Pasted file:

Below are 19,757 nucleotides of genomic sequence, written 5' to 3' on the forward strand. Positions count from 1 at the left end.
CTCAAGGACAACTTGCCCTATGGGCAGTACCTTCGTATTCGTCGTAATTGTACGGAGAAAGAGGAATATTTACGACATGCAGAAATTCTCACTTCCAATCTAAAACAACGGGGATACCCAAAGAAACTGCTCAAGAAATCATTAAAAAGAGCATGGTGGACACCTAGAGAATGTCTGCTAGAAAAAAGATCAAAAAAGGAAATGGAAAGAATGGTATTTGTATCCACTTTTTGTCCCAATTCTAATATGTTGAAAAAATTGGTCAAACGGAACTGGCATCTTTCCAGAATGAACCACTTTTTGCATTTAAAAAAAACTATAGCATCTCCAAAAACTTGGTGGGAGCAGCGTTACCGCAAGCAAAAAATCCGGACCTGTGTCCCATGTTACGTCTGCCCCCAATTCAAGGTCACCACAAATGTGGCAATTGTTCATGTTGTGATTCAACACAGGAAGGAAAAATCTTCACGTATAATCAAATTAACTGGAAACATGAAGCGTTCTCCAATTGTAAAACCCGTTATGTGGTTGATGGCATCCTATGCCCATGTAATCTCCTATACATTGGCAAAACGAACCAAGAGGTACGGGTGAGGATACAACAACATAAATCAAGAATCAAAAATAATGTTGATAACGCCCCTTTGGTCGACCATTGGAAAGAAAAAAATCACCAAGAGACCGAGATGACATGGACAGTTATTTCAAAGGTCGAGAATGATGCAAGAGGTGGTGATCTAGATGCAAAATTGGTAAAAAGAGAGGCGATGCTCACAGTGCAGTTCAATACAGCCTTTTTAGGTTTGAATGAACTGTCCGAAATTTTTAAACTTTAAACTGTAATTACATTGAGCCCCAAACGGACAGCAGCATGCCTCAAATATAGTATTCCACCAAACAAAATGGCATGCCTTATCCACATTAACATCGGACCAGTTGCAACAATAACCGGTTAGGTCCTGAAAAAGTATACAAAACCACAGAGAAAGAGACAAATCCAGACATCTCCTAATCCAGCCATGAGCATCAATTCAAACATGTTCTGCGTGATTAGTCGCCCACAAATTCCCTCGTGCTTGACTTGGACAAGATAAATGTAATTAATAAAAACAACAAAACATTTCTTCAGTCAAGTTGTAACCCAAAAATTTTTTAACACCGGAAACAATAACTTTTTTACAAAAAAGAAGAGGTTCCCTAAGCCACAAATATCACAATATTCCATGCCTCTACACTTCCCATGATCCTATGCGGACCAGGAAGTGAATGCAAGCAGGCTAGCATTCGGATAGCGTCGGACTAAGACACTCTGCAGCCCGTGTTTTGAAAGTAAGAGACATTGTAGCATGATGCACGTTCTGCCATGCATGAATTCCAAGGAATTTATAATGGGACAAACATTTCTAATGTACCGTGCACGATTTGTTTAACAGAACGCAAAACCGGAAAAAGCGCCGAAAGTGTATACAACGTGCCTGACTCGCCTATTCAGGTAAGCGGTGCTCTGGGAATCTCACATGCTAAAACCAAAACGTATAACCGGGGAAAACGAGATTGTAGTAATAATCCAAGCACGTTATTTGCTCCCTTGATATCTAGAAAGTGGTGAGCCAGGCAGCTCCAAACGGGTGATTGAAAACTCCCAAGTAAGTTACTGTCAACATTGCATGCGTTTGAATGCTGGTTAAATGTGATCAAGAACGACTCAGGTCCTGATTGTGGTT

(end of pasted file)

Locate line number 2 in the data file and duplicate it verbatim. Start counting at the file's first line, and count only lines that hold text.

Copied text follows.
CTCAAGGACAACTTGCCCTATGGGCAGTACCTTCGTATTCGTCGTAATTGTACGGAGAAAGAGGAATATTTACGACATGCAGAAATTCTCACTTCCAATCTAAAACAACGGGGATACCCAAAGAAACTGCTCAAGAAATCATTAAAAAGAGCATGGTGGACACCTAGAGAATGTCTGCTAGAAAAAAGATCAAAAAAGGAAATGGAAAGAATGGTATTTGTATCCACTTTTTGTCCCAATTCTAATATGTTGAAAAAATTGGTCAAACGGAACTGGCATCTTTCCAGAATGAACCACTTTTTGCATTTAAAAAAAACTATAGCATCTCCAAAAACTTGGTGGGAGCAGCGTTACCGCAAGCAAAAAATCCGGACCTGTGTCCCATGTTACGTCTGCCCCCAATTCAAGGTCACCACAAATGTGGCAATTGTTCATGTTGTGATTCAACACAGGAAGGAAAAATCTTCACGTATAATCAAATTAACTGGAAACATGAAGCGTTCTCCAATTGTAAAACCCGTTATGTGGTTGATGGCATCCTATGCCCATGTAATCTCCTATACATTGGCAAAACGAACCAAGAGGTACGGGTGAGGATACAACAACATAAATCAAGAATCAAAAATAATGTTGATAACGCCCCTTTGGTCGACCATTGGAAAGAAAAAAATCACCAAGAGACCGAGATGACATGGACAGTTATTTCAAAGGTCGAGAATGATGCAAGAGGTGGTGATCTAGATGCAAAATTGGTAAAAAGAGAGGCGATGCTCACAGTGCAGTTCAATACAGCCTTTTTAGGTTTGAATGAACTGTCCGAAATTTTTAAACTTTAAACTGTAATTACATTGAGCCCCAAACGGACAGCAGCATGCCTCAAATATAGTATTCCACCAAACAAAATGGCATGCCTTATCCACATTAACATCGGACCAGTTGCAACAATAACCGGTTAGGTCCTGAAAAAGTATACAAAACCACAGAGAAAGAGACAAATCCAGACATCTCCTAATCCAGCCATGAGCATCAATTCAAACATGTTCTGCGTGATTAGTCGCCCACAAATTCCCTCGTGCTTGACTTGGACAAGATAAATGTAATTAATAAAAACAACAAAACATTTCTTCAGTCAAGTTGTAACCCAAAAATTTTTTAACACCGGAAACAATAACTTTTTTACAAAAAAGAAGAGGTTCCCTAAGCCACAAATATCACAATATTCCATGCCTCTACACTTCCCATGATCCTATGCGGACCAGGAAGTGAATGCAAGCAGGCTAGCATTCGGATAGCGTCGGACTAAGACACTCTGCAGCCCGTGTTTTGAAAGTAAGAGACATTGTAGCATGATGCACGTTCTGCCATGCATGAATTCCAAGGAATTTATAATGGGACAAACATTTCTAATGTACCGTGCACGATTTGTTTAACAGAACGCAAAACCGGAAAAAGCGCCGAAAGTGTATACAACGTGCCTGACTCGCCTATTCAGGTAAGCGGTGCTCTGGGAATCTCACATGCTAAAACCAAAACGTATAACCGGGGAAAACGAGATTGTAGTAATAATCCAAGCACGTTATTTGCTCCCTTGATATCTAGAAAGTGGTGAGCCAGGCAGCTCCAAACGGGTGATTGAAAACTCCCAAGTAAGTTACTGTCAACATTGCATGCGTTTGAATGCTGGTTAAATGTGATCAAGAACGACTCAGGTCCTGATTGTGGTT